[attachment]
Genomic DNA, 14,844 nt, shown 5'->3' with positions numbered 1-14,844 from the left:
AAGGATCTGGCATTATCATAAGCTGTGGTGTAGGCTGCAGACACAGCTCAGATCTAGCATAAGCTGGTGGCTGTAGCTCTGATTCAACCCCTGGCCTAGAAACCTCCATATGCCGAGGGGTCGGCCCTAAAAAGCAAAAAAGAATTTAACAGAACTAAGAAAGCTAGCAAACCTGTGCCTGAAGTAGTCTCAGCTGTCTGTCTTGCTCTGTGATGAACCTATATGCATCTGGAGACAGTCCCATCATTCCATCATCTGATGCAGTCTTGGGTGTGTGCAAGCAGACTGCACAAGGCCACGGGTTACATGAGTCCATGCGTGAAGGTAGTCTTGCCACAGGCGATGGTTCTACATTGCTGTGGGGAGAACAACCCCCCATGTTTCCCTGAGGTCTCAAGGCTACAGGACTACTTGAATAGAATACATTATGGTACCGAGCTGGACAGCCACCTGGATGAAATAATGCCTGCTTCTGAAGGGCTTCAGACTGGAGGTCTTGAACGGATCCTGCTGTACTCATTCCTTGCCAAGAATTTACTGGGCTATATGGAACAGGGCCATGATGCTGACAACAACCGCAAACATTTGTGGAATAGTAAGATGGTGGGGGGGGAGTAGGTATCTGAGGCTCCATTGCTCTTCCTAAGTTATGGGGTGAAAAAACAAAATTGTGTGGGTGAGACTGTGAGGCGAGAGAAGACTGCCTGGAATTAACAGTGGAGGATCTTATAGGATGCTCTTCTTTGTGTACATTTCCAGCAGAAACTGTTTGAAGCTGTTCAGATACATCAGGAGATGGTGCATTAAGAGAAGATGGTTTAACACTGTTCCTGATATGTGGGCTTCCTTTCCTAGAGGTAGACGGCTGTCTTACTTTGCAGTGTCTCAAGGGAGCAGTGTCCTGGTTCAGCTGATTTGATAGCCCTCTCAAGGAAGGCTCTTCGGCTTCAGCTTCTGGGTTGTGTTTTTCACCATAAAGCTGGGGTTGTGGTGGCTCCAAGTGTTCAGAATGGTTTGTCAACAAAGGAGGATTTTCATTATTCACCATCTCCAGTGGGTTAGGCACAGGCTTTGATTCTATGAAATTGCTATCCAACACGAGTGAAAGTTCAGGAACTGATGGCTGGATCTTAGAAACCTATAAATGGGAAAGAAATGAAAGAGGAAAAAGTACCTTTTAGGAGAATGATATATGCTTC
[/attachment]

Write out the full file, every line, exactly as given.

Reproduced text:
Genomic DNA, 14,844 nt, shown 5'->3' with positions numbered 1-14,844 from the left:
AAGGATCTGGCATTATCATAAGCTGTGGTGTAGGCTGCAGACACAGCTCAGATCTAGCATAAGCTGGTGGCTGTAGCTCTGATTCAACCCCTGGCCTAGAAACCTCCATATGCCGAGGGGTCGGCCCTAAAAAGCAAAAAAGAATTTAACAGAACTAAGAAAGCTAGCAAACCTGTGCCTGAAGTAGTCTCAGCTGTCTGTCTTGCTCTGTGATGAACCTATATGCATCTGGAGACAGTCCCATCATTCCATCATCTGATGCAGTCTTGGGTGTGTGCAAGCAGACTGCACAAGGCCACGGGTTACATGAGTCCATGCGTGAAGGTAGTCTTGCCACAGGCGATGGTTCTACATTGCTGTGGGGAGAACAACCCCCCATGTTTCCCTGAGGTCTCAAGGCTACAGGACTACTTGAATAGAATACATTATGGTACCGAGCTGGACAGCCACCTGGATGAAATAATGCCTGCTTCTGAAGGGCTTCAGACTGGAGGTCTTGAACGGATCCTGCTGTACTCATTCCTTGCCAAGAATTTACTGGGCTATATGGAACAGGGCCATGATGCTGACAACAACCGCAAACATTTGTGGAATAGTAAGATGGTGGGGGGGGAGTAGGTATCTGAGGCTCCATTGCTCTTCCTAAGTTATGGGGTGAAAAAACAAAATTGTGTGGGTGAGACTGTGAGGCGAGAGAAGACTGCCTGGAATTAACAGTGGAGGATCTTATAGGATGCTCTTCTTTGTGTACATTTCCAGCAGAAACTGTTTGAAGCTGTTCAGATACATCAGGAGATGGTGCATTAAGAGAAGATGGTTTAACACTGTTCCTGATATGTGGGCTTCCTTTCCTAGAGGTAGACGGCTGTCTTACTTTGCAGTGTCTCAAGGGAGCAGTGTCCTGGTTCAGCTGATTTGATAGCCCTCTCAAGGAAGGCTCTTCGGCTTCAGCTTCTGGGTTGTGTTTTTCACCATAAAGCTGGGGTTGTGGTGGCTCCAAGTGTTCAGAATGGTTTGTCAACAAAGGAGGATTTTCATTATTCACCATCTCCAGTGGGTTAGGCACAGGCTTTGATTCTATGAAATTGCTATCCAACACGAGTGAAAGTTCAGGAACTGATGGCTGGATCTTAGAAACCTATAAATGGGAAAGAAATGAAAGAGGAAAAAGTACCTTTTAGGAGAATGATATATGCTTC